- The current travels from top to bottom. The heartbeat starts at the top of the heart and – like an electrical wave – current travels to the lower parts of the heart, signaling the tissue to contract.
- The sinoatrial (SA) node starts the contraction in the top of the heart. The right atrium (one of the two types of chambers of the heart) houses a group of cells called the sinoatrial node. In healthy adults, the node fires off between 60 to 100 heartbeats per minute. The electrical wave moves through the atria to “gatekeeper node.”
- The atrioventricular (AV) node regulates the timing for the lower portion of the heart. This node serves as a gatekeeper for all the electrical pulses going through the atria (top sections) to the ventricles (bottom sections). The electrical pulses are delayed at the AV node before they are allowed to move into the ventricles. This delay gives the ventricles extra time to finish filling with blood before contracting.
- The ventricles contract and pump blood out to the lungs and the body.
Electrical problems in AFib:
- In AFib, the SA node may not start the contraction. Instead, the contraction might start randomly in other areas of the atria or even in the pulmonary veins.
- In AFib, the electrical current doesn’t flow in an organized top-to-bottom fashion. Instead, contractions are rapid and disorganized.
- In AFib, the AV node often can’t regulate the chaotic current. It does its best to protect the ventricle from extra electrical impulses, but it can’t stop all of them. As a consequence, the ventricle beats more often than it should – giving rise to noticeable breathlessness and fatigue.
- When the beat is off, the blood supply can be unpredictable. Even though the ventricles may be beating faster than normal, they aren't beating as fast as the atria. Thus, the atria and ventricles no longer beat in a coordinated way. This creates a fast and irregular heart rhythm. In AFib, the ventricles may beat 80 to 175 times a minute, in contrast to the normal rate of 60 to 100 beats a minute.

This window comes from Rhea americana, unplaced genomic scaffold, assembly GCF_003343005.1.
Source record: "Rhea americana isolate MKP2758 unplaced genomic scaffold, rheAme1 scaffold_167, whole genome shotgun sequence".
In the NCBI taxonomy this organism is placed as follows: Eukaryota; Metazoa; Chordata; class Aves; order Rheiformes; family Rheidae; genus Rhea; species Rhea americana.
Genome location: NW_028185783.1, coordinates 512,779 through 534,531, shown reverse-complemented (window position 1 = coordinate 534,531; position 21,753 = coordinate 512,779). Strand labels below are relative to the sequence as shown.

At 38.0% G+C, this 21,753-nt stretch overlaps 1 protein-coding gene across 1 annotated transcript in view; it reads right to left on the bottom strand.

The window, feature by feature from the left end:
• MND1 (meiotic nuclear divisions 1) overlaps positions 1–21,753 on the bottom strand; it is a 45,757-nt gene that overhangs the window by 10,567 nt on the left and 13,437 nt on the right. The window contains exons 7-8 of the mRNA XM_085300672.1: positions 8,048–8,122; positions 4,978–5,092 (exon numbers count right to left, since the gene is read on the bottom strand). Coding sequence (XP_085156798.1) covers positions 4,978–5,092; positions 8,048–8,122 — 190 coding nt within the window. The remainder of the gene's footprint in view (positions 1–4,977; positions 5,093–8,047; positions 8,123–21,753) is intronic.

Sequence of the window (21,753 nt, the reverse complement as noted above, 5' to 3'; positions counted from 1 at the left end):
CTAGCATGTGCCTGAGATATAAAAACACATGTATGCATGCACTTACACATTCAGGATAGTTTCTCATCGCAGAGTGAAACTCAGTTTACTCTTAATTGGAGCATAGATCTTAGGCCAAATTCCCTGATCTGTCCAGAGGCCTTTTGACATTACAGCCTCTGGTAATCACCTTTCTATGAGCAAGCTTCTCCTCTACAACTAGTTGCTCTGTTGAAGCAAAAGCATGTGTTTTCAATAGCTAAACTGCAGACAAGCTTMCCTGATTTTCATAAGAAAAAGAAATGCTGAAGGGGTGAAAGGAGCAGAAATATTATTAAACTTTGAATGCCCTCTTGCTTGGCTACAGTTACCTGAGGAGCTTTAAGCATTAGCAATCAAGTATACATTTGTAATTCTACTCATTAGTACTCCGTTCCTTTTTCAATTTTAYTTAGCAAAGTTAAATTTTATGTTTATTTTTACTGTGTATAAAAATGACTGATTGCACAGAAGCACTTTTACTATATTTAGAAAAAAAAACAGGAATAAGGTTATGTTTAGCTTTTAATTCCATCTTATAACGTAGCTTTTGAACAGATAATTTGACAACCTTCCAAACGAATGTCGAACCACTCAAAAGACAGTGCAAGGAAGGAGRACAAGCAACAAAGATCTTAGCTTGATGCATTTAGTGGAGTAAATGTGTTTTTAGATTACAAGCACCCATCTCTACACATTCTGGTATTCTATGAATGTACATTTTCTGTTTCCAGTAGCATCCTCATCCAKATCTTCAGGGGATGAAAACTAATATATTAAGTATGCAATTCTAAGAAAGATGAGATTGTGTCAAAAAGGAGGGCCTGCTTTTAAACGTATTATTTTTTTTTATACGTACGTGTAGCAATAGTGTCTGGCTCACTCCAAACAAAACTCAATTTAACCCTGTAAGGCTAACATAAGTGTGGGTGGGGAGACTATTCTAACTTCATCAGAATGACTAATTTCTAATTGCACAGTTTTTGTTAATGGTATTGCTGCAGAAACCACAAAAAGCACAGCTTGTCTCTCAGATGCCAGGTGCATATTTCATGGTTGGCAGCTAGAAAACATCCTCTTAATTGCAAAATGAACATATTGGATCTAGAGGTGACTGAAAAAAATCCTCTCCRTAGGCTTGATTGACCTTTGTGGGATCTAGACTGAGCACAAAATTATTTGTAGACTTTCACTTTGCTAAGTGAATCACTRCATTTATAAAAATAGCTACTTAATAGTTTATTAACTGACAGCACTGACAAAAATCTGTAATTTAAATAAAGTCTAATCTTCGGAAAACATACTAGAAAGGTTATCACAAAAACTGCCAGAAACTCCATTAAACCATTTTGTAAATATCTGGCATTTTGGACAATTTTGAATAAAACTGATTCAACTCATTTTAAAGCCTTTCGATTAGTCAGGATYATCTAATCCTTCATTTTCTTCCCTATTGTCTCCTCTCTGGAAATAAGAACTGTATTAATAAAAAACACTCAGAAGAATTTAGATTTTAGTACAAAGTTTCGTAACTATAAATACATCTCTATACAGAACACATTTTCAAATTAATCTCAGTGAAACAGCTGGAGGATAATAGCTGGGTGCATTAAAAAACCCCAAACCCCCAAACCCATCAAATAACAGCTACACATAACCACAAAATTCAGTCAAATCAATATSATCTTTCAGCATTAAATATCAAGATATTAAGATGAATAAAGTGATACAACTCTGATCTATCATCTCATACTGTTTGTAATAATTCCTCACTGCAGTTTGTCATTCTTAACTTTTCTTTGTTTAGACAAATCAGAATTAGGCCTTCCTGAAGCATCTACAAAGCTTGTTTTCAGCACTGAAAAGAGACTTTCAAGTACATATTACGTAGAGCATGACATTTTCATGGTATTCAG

The amount of blood pumped out of the ventricles to the body is based on the randomness of the atrial beats.
The body may get rapid, small amounts of blood and occasional larger amounts of blood. The amount will depend on how much blood has flowed from the atria to the ventricles with each beat.
Can AFib simply go away?
Yes. While spontaneous remission is rare, it does happen. It simply goes away. However, it is still something that you and your health care professional will want to monitor, because some people live with AFib and do not feel the symptoms. The risks are still present.
Overall, most risks, symptoms and consequences of AFib are related to how fast the heart is beating and how often rhythm disturbances occur.
AFib may be brief, with symptoms that come and go. An AFib episode may resolve on its own or it may be persistent and require treatment. Sometimes AFib is permanent, and medicines or other treatments can't restore a normal heart rhythm.
It’s important to work with your health care professional to determine your treatment needs and understand your treatment options. It's also important to maintain a heart-healthy lifestyle to reduce your overall risks as much as possible.